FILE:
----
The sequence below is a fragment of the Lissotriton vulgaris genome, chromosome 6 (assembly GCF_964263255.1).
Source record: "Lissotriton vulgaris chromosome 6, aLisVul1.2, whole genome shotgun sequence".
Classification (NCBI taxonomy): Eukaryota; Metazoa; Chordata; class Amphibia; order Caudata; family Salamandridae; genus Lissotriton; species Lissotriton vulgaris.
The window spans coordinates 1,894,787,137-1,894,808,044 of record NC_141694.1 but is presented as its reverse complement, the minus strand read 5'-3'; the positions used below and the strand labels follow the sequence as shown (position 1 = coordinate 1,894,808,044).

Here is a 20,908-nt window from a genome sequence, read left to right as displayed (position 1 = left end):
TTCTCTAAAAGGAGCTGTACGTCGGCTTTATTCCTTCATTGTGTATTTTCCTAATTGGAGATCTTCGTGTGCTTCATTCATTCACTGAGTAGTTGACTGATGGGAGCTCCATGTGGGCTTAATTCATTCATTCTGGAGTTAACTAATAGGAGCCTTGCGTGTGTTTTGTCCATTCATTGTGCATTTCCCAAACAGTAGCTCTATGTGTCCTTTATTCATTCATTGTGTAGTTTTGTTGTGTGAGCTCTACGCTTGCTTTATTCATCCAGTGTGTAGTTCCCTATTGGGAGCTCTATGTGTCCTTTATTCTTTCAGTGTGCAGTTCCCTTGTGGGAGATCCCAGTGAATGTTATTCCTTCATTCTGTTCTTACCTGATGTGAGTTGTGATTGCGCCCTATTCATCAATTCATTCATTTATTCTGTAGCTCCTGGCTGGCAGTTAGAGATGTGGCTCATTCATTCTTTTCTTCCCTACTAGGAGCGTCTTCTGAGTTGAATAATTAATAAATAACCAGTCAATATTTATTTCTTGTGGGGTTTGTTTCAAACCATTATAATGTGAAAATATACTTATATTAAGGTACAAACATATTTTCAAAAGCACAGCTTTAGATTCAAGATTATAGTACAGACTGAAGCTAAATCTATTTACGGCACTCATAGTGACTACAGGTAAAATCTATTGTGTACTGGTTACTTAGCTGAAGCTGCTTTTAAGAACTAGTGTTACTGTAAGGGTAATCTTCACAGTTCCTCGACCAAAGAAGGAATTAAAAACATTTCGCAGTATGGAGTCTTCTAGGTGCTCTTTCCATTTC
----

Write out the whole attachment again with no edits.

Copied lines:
The sequence below is a fragment of the Lissotriton vulgaris genome, chromosome 6 (assembly GCF_964263255.1).
Source record: "Lissotriton vulgaris chromosome 6, aLisVul1.2, whole genome shotgun sequence".
Classification (NCBI taxonomy): Eukaryota; Metazoa; Chordata; class Amphibia; order Caudata; family Salamandridae; genus Lissotriton; species Lissotriton vulgaris.
The window spans coordinates 1,894,787,137-1,894,808,044 of record NC_141694.1 but is presented as its reverse complement, the minus strand read 5'-3'; the positions used below and the strand labels follow the sequence as shown (position 1 = coordinate 1,894,808,044).

Here is a 20,908-nt window from a genome sequence, read left to right as displayed (position 1 = left end):
TTCTCTAAAAGGAGCTGTACGTCGGCTTTATTCCTTCATTGTGTATTTTCCTAATTGGAGATCTTCGTGTGCTTCATTCATTCACTGAGTAGTTGACTGATGGGAGCTCCATGTGGGCTTAATTCATTCATTCTGGAGTTAACTAATAGGAGCCTTGCGTGTGTTTTGTCCATTCATTGTGCATTTCCCAAACAGTAGCTCTATGTGTCCTTTATTCATTCATTGTGTAGTTTTGTTGTGTGAGCTCTACGCTTGCTTTATTCATCCAGTGTGTAGTTCCCTATTGGGAGCTCTATGTGTCCTTTATTCTTTCAGTGTGCAGTTCCCTTGTGGGAGATCCCAGTGAATGTTATTCCTTCATTCTGTTCTTACCTGATGTGAGTTGTGATTGCGCCCTATTCATCAATTCATTCATTTATTCTGTAGCTCCTGGCTGGCAGTTAGAGATGTGGCTCATTCATTCTTTTCTTCCCTACTAGGAGCGTCTTCTGAGTTGAATAATTAATAAATAACCAGTCAATATTTATTTCTTGTGGGGTTTGTTTCAAACCATTATAATGTGAAAATATACTTATATTAAGGTACAAACATATTTTCAAAAGCACAGCTTTAGATTCAAGATTATAGTACAGACTGAAGCTAAATCTATTTACGGCACTCATAGTGACTACAGGTAAAATCTATTGTGTACTGGTTACTTAGCTGAAGCTGCTTTTAAGAACTAGTGTTACTGTAAGGGTAATCTTCACAGTTCCTCGACCAAAGAAGGAATTAAAAACATTTCGCAGTATGGAGTCTTCTAGGTGCTCTTTCCATTTC